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Florida businesses may seek rescission of a contract in certain circumstances when the contract was entered into because of fraud, accident, or a mistake of facts.  To preserve the legal right to invoke the remedy of rescission, when the basis for rescission is discover must immediately reject any further benefits under the contract and must usually offer to restore the other party to the same position that it was in prior to entering into the contract. Peter Mavrick is a Fort Lauderdale business litigation attorney, and also represents clients in business litigation in Miami, Boca Raton, and Palm Beach.  The Mavrick Law Firm represents clients in breach of contract litigation, non-compete agreement litigation, trade secret litigation, trademark infringement litigation, and other legal disputes in federal and state courts and in arbitration.

After entering into a contract, a Florida business may discover something that reveals that it was a mistake to enter into the contract.  “Courts of equity will rescind an instrument based upon fraud, accident[,] or mistake.”  Bass v. Farish, 616 So. 2d 1146 (Fla. 4th DCA 1993).  Rescission allows a business to essentially undo a contract.  The remedy of rescission allows a Florida business to return to the same position it was in before entering into the contract in certain circumstances.  “The prime object of rescission is ‘to undo the original transaction and restore the former status’ of the parties.”  Billian v. Mobil Corp., 710 So. 2d 984 (Fla. 4th DCA 1998).

Under Florida law, a business cannot receive the benefit of a contract while simultaneously repudiating that same contract.  A party to a contract can waive its right to rescission if it “retains the benefits of a contract after discovering the grounds for rescission.” Mazzoni Farms, Inc. v. E.I. DuPont De Nemours & Co., 761 So. 2d 306 (Fla. 2000).  To obtain rescission, a party to a contract must show that it, “with reasonable promptness, denied the contract as binding upon him and that thereafter he was consistent in his course of disavowal of it.”  Rood Co. v. Board of Pub. Instruction, 102 So.2d 139 (Fla.1958); Steinberg v. Bay Terrace Apartment Hotel, Inc.,375 So.2d 1089 (Fla. 3d DCA 1979) (“[T]he remedy of rescission is clearly not favored by the courts, particularly when the complaining party has failed to promptly deny the contract as binding upon him and failed to follow a course of conduct manifesting a disavowal of it”).  By staying silent or acting as if the contract is still in effect, the party seeking rescission “will be bound by the contract in the same manner as if the [basis for rescission] had not occurred.” Rood Co. v. Board of Pub. Instruction, 102 So.2d 139 (Fla.1958).  AVVA-BC, LLC v. Amiel, 25 So. 3d 7 (Fla. 3d DCA 2009) (refusing rescission when purchase of business where landlord did not accept assignment but the business continued to operate).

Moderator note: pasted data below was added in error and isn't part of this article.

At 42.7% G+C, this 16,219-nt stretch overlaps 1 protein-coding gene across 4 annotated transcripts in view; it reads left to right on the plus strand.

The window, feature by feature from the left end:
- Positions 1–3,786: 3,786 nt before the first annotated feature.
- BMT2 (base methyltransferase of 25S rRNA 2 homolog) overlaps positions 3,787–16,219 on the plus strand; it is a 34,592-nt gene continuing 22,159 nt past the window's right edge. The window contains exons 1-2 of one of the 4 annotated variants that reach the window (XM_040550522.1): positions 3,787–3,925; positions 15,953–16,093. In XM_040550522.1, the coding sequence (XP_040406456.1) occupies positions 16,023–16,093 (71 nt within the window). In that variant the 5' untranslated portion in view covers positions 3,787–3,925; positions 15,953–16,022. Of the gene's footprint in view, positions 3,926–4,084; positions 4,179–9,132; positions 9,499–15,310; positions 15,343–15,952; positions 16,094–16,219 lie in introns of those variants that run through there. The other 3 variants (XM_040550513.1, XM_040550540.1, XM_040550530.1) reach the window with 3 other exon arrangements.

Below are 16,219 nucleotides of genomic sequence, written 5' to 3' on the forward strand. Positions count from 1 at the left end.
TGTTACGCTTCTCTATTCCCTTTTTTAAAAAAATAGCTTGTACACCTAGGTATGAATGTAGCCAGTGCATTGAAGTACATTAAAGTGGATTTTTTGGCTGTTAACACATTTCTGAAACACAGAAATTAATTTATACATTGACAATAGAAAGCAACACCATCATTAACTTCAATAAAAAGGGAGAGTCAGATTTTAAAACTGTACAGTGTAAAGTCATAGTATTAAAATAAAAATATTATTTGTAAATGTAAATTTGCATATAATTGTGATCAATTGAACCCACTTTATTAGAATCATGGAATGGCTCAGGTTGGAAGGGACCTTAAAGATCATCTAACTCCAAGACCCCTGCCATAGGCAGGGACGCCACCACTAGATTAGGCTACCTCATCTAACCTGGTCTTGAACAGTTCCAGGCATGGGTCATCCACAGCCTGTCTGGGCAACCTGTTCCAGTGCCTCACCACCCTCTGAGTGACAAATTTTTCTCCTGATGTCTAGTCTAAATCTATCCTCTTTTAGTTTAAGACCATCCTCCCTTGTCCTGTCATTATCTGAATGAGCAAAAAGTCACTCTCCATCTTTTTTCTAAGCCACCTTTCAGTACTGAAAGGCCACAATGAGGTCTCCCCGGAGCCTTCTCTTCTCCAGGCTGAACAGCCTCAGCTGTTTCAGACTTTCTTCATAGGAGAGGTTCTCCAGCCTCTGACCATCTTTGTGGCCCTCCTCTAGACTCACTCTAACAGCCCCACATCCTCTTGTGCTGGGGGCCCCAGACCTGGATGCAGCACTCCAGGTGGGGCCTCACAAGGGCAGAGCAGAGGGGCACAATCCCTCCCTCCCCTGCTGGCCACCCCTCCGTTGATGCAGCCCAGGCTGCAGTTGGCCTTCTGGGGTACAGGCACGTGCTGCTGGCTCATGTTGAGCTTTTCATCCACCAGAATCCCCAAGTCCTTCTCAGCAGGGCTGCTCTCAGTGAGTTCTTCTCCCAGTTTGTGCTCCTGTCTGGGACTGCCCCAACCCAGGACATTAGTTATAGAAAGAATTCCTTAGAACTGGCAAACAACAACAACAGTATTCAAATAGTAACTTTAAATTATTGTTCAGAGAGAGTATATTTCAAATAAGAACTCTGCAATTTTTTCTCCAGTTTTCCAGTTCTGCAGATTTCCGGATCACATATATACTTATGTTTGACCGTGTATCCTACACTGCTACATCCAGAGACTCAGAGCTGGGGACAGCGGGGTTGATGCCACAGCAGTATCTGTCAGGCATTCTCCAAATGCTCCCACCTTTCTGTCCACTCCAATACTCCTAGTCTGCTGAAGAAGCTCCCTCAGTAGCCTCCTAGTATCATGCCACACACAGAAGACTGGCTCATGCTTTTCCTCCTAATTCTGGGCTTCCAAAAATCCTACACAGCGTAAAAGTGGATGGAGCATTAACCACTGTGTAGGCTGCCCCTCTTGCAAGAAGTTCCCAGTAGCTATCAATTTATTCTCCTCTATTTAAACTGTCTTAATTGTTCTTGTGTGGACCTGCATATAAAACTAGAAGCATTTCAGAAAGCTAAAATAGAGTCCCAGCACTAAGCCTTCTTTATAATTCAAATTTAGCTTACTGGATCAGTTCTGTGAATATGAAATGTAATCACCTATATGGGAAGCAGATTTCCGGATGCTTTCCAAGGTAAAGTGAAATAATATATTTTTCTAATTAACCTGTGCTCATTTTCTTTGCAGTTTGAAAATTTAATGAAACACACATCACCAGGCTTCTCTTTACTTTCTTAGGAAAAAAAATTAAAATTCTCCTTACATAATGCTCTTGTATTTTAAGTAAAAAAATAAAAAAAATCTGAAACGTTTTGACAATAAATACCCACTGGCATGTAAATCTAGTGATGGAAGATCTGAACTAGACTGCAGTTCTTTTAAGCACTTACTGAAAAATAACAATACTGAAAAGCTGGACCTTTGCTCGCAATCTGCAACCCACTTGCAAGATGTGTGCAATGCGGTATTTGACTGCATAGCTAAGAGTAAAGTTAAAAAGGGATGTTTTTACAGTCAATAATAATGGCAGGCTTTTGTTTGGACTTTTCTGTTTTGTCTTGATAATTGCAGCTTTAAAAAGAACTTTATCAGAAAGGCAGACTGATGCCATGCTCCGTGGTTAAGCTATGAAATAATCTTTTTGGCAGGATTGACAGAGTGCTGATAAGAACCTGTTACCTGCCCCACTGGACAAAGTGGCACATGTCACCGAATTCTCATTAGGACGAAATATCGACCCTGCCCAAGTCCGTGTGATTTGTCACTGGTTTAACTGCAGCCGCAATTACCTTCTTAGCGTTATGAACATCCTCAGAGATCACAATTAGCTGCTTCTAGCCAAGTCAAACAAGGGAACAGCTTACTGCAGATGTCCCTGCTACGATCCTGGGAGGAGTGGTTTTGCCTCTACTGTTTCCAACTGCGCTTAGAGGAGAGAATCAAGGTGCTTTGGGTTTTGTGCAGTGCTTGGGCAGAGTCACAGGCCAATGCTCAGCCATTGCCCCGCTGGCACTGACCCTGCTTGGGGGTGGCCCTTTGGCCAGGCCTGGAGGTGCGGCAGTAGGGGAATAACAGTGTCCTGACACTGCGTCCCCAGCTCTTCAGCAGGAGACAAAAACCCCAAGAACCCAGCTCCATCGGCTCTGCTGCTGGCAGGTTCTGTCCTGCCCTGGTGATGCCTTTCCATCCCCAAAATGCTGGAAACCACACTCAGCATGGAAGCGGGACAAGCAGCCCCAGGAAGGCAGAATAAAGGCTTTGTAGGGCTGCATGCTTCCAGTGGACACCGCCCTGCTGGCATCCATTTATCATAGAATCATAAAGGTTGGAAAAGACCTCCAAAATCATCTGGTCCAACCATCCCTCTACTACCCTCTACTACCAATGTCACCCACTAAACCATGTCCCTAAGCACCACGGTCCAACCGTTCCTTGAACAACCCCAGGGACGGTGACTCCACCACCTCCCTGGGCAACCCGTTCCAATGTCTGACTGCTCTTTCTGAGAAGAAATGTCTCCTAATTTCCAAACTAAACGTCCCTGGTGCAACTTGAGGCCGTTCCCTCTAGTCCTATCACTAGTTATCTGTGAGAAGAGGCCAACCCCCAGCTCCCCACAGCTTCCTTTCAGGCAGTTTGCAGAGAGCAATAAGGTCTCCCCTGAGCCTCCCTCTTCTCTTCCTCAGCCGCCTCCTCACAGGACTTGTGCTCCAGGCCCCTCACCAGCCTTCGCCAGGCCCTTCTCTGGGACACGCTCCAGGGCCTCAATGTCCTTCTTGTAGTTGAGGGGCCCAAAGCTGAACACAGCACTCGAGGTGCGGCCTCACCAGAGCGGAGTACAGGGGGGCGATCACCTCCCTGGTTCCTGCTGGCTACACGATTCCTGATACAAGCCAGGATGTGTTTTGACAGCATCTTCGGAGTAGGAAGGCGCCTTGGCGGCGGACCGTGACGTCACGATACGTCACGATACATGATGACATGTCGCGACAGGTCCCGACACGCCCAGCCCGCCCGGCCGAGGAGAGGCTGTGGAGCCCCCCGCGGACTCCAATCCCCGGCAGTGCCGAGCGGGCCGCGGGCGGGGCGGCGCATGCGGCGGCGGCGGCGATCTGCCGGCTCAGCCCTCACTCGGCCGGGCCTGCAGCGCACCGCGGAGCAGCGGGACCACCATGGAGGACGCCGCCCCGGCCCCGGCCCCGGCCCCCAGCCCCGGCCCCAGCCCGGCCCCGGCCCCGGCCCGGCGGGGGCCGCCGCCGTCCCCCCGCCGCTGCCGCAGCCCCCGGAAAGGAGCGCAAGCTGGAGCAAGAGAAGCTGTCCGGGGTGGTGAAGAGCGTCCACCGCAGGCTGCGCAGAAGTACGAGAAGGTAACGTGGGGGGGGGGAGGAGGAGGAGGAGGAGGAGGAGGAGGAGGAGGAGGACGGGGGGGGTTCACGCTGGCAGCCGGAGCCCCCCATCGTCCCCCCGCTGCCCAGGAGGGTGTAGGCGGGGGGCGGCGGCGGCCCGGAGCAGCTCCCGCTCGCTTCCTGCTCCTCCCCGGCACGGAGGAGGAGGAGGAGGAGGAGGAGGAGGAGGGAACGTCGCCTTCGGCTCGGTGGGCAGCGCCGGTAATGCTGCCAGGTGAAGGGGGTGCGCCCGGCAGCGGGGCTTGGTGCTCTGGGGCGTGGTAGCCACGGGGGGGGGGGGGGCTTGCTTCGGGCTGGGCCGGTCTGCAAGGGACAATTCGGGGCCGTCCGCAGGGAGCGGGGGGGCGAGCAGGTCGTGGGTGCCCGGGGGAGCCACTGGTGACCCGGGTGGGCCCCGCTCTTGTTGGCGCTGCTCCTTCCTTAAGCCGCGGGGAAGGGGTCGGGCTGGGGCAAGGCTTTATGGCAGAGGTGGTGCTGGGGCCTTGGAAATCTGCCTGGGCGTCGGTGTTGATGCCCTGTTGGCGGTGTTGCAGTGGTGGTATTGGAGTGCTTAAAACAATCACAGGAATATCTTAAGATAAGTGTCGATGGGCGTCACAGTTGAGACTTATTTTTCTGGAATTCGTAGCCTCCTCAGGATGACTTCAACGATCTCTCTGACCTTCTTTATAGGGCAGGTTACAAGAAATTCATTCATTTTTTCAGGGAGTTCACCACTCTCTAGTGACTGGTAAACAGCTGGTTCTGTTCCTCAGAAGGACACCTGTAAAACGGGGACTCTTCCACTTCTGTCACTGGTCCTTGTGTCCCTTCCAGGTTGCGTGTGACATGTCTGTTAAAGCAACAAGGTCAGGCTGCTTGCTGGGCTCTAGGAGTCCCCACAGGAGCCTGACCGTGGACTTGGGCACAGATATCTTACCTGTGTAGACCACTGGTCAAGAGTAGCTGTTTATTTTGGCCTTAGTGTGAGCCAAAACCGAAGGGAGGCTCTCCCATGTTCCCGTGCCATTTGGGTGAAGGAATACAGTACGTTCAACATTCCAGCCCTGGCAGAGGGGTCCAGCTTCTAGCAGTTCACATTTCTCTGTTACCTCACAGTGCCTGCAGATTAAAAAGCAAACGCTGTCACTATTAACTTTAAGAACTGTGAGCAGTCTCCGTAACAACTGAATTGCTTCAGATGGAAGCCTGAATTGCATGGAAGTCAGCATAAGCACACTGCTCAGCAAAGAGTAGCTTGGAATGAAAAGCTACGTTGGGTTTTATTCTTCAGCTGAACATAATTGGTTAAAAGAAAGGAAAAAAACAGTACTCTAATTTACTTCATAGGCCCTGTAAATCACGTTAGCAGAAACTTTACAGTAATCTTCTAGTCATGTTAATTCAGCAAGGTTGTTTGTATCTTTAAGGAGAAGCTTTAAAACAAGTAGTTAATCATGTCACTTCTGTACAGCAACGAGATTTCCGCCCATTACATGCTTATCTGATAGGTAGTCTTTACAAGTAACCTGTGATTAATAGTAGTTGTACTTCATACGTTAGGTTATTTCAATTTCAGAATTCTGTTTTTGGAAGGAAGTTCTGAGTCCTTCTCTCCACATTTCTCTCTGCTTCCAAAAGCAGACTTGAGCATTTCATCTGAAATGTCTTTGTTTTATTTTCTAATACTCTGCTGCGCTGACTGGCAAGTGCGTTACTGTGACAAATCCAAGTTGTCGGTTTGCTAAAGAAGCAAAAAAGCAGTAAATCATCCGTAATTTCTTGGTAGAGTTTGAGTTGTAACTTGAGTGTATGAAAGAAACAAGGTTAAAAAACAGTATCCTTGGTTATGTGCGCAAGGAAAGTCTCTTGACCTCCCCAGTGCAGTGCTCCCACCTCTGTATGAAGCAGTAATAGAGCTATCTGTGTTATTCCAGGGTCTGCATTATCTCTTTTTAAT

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Trade secrets and confidential information can lose protection under the Florida Uniform Trade Secrets Act (FUTSA) when they are disclosed to third parties. One way to maintain protection of this information under FUTSA, is by entering into a confidentiality agreement with the third parties that will receive the information.  When trade secrets or confidential information is disclosed to employees without a confidentiality agreement, the information does not necessarily lose trade secret protection.  Peter Mavrick is a Miami business litigation lawyer who represents clients in trade secret litigation in Miami, Fort Lauderdale, Boca Raton, and Palm Beach.